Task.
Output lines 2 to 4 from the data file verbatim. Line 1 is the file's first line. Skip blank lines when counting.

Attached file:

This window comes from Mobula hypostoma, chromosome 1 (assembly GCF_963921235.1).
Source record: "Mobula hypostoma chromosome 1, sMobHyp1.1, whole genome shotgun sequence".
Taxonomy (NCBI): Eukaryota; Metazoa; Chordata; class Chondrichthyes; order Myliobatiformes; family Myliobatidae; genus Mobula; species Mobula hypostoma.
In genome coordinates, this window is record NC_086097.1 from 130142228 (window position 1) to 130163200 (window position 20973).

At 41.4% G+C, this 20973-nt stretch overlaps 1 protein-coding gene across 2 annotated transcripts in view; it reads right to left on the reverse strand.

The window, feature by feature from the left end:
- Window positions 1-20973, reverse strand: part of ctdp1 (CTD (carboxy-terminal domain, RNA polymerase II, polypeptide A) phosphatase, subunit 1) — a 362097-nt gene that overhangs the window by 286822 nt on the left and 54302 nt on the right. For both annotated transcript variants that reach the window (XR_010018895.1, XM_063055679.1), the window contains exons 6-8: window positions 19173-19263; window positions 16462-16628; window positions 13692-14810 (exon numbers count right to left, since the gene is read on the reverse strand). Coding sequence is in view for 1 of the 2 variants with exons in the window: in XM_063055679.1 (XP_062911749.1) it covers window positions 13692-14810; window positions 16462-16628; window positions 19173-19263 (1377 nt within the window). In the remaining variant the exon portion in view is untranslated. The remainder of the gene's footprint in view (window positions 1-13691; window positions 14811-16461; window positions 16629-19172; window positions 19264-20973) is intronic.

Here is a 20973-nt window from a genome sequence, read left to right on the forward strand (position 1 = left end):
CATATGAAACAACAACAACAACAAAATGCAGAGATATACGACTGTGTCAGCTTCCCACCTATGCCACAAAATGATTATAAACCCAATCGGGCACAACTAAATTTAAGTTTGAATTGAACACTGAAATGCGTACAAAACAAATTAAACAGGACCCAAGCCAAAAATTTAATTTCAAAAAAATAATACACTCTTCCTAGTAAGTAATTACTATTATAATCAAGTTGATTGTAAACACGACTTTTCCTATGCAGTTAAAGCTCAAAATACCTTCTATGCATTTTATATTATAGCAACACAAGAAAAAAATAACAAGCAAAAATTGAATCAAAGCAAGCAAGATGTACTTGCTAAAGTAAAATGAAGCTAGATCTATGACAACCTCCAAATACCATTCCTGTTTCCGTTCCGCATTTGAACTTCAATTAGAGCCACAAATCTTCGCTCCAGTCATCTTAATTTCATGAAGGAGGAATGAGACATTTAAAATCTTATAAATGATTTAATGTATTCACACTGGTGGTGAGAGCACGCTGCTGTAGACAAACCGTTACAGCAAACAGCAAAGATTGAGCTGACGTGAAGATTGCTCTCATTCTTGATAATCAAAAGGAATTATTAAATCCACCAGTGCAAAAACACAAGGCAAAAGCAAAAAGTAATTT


Source record: "Mobula hypostoma chromosome 1, sMobHyp1.1, whole genome shotgun sequence".
Taxonomy (NCBI): Eukaryota; Metazoa; Chordata; class Chondrichthyes; order Myliobatiformes; family Myliobatidae; genus Mobula; species Mobula hypostoma.
In genome coordinates, this window is record NC_086097.1 from 130142228 (window position 1) to 130163200 (window position 20973).